Rackspace Cloud Essentials - Cloud Server Image Limitations

  • Last updated on: 2016-09-12
  • Authored by: Rackspace Support

Previous section: Create an image of a server and restore a server from a saved image

In the preceding article in this series you learned how to restore servers from an image. These images are ideal for use as templates or “gold images”, so that you can easily restore to a known configuration or rapidly deploy additional Cloud Servers. This system was designed primarily to speed deployment of new servers and not as a robust backup solution. As such, there are a number of practical limitations in place:

  • Cloud Server images are good for storing configuration and static data but are not a reliable way to back up a dynamic database! We recommend using standard backup tools such as mysqldump or the SQL Server Management Studio for this task. Backing up your database is recommended before creating an image of your Cloud Server. If you do want to create an image of a server that contains a database, you must take the database down, initiate the image creation, and restart the database when the server reaches the appropriate task state. For details on the task monitoring process, see Using Task States With Server Imaging. For instructions on using Cloud Backup to back up a database, see Rackspace Cloud Backup - Backing up Databases.

  • Cloud Server images do not include Cloud Block Storage volumes in their data, even if the volume is used as the boot volume. For information on making snapshots of Cloud Block Storage volumes, see Create and Use Cloud Block Storage Snapshots.

  • I/O-optimized Cloud Servers images only capture the system disk, not any attached data disks. Our Cloud Backup service can back up data disks to Cloud Files; see Getting Started with Rackspace Cloud Backup for details and instructions.

  • While you can import images into the Rackspace open cloud using Cloud Images, you’ll only be able to boot a server from such an image if it’s been properly prepared for use in the Rackspace open cloud.

    Note: All servers based on the OpenStack architecture can have images exported and imported between accounts. For more information, see the Cloud Images FAQ.

  • While you can download images exported from the Rackspace open cloud, whether those images will work in another cloud or in your local virtualization solution depends upon the target cloud or local solution. Consult your vendor for details.

    Note: Not all images may be exported from the Rackspace open cloud. For more information, see the Cloud Images FAQ.

  • Images go through several stages, from preparing the server data for the imaging and the actual copy of the image to Cloud Files. The imaging process can take several hours, and can fail if you’re very close to the maximum disk size for images or if you have an extremely large number of files.

    You can monitor the tasks involved in this process. For information on the task monitoring process, see Using Task States With Server Imaging.

  • Imaging processes can have their start delayed if there are a large number of image requests at one time for a group of servers. The number of concurrent images are limited in order to keep the disk activity of multiple images from affecting performance on a host. If the image takes longer than 24 hours to complete, contact Rackspace Cloud support.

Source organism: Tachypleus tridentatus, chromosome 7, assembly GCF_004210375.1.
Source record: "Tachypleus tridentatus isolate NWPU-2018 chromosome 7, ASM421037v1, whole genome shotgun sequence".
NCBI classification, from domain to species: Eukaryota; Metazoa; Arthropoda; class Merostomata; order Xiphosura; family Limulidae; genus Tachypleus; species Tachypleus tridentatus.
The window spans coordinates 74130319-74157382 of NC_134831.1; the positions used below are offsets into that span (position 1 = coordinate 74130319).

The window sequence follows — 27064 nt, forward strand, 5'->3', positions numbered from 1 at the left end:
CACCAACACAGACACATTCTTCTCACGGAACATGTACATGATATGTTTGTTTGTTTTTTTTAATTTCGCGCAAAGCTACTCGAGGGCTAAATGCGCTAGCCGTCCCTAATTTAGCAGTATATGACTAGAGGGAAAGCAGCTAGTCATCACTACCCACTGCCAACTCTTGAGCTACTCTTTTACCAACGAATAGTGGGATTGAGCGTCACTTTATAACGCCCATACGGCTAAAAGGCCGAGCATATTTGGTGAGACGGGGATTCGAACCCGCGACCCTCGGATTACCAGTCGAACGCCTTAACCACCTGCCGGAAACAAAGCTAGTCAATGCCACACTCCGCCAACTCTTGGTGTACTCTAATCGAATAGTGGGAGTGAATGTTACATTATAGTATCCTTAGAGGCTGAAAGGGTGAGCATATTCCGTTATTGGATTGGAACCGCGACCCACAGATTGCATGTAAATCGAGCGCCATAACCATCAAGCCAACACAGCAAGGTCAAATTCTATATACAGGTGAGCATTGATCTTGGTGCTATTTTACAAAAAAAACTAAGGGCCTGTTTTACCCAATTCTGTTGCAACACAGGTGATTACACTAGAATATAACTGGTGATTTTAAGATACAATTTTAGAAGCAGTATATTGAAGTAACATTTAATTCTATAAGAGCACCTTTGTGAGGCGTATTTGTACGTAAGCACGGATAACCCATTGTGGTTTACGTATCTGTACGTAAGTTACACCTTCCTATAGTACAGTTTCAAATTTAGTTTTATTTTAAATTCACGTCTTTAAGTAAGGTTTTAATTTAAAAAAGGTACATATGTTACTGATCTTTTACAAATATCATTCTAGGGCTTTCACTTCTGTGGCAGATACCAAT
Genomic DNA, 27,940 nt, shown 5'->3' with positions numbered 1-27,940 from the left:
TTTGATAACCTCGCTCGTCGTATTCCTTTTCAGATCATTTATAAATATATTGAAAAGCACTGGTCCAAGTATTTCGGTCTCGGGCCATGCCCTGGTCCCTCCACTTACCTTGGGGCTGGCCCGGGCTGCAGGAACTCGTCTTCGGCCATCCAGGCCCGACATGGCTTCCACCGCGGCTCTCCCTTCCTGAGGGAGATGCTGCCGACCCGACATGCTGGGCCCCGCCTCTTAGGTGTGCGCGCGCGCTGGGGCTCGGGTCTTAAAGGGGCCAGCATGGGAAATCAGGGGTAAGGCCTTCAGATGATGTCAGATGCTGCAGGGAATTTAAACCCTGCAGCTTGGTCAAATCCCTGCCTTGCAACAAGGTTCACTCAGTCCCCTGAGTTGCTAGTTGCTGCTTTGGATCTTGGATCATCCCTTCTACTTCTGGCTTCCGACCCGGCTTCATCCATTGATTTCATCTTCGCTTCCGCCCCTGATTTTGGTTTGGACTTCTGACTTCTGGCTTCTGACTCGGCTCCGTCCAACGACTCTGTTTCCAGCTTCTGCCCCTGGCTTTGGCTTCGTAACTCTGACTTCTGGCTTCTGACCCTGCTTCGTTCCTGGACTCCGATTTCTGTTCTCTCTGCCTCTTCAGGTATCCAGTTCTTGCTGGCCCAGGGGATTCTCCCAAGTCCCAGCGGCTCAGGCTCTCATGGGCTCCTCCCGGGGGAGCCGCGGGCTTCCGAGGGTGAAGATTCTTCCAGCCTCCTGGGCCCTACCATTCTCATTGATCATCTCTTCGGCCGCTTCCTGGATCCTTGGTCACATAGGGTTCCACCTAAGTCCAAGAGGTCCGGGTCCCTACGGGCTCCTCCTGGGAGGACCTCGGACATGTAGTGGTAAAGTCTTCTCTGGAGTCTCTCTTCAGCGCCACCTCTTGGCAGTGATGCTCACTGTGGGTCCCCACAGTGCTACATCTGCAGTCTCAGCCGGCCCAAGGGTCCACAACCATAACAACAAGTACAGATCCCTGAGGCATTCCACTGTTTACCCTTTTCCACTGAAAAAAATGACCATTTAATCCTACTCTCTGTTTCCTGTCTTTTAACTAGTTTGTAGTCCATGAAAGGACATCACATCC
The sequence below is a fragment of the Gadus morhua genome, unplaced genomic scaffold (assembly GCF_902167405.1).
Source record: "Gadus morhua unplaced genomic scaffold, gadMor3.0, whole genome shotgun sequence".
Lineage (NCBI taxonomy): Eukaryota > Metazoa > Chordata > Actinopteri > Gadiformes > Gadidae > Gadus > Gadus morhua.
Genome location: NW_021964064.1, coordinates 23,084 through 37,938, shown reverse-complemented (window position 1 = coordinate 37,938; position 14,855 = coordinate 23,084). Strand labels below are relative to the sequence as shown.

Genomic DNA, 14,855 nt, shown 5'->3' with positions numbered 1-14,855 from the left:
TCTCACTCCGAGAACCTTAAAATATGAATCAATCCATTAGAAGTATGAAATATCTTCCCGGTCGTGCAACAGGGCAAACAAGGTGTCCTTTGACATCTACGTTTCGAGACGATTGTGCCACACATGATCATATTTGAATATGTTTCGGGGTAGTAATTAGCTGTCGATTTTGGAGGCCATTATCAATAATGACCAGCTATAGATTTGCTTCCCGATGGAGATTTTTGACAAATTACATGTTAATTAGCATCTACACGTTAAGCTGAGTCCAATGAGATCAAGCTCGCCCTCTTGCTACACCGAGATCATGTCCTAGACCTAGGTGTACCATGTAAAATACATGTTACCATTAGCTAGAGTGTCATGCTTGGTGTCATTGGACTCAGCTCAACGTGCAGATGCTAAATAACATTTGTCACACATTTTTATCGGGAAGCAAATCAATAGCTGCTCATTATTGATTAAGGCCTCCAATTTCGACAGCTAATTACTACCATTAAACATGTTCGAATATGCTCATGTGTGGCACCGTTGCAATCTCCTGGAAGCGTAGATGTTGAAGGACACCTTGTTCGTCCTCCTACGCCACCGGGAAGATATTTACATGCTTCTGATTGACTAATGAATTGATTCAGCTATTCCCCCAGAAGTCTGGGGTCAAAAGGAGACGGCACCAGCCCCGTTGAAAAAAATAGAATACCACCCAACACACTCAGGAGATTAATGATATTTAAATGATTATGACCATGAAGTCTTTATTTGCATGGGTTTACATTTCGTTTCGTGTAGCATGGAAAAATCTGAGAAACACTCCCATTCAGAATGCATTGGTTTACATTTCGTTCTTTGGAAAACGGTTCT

• If your image fails more than once and you’re sure you aren’t exceeding the image limits, contact Rackspace Cloud support. Our admins may be able to succeed where our automated processes do not.

Linux-specific limitations

  • There are no limits on image disk size or inode usage for Standard Cloud Servers at this time. General Purpose and I/O servers cannot be built from images with system volumes larger than 40GB.

  • If you reduce your disk usage below the limits an image still may not succeed. The total size of your instance’s virtual disk includes space allocated behind the scenes to track changes between images as well as space that used to be allocated to deleted files. As a result, having several images or having grown the disk in the past can cause the virtual disk size to exceed the limit even if the current filesystem inside of an instance is below the limit.

  • When an image is attempted the system runs a process that tries to reclaim space that has been freed by deleting files and images. That process continues even if the image is aborted because of disk limits at the time the image begins. That means that in some cases, trying an image again about a half hour after it fails could result in a successful image thanks to that cleanup operation.

Windows-specific limitations

  • There are no limits on image disk size for Standard Windows Cloud Servers at this time. General Purpose and I/O servers cannot be built from images with system volumes larger than 40GB.

  • If you take an image of a Windows Cloud Server that is configured to be a Domain Controller (DC), you will be unable to restore from that image. Our build system relies on the local Administrator account to perform configuration tasks, and that account becomes disabled once a server is promoted to be a DC. If you wish to create an image of a server that is also a Domain Controller, you must first demote it from being a DC before performing the image.

As we continue developing our services some of these potential issues will go away. Right now, however, this represents the practical experience of our Fanatical Support staff, and we feel it is important to share it with you and set correct expectations. Now that you know how to create and connect to a server, configure security, and save your work - the next step is to upload your content to the server for use with your web applications.

Next section: Remote Connection from Windows to a Linux Server

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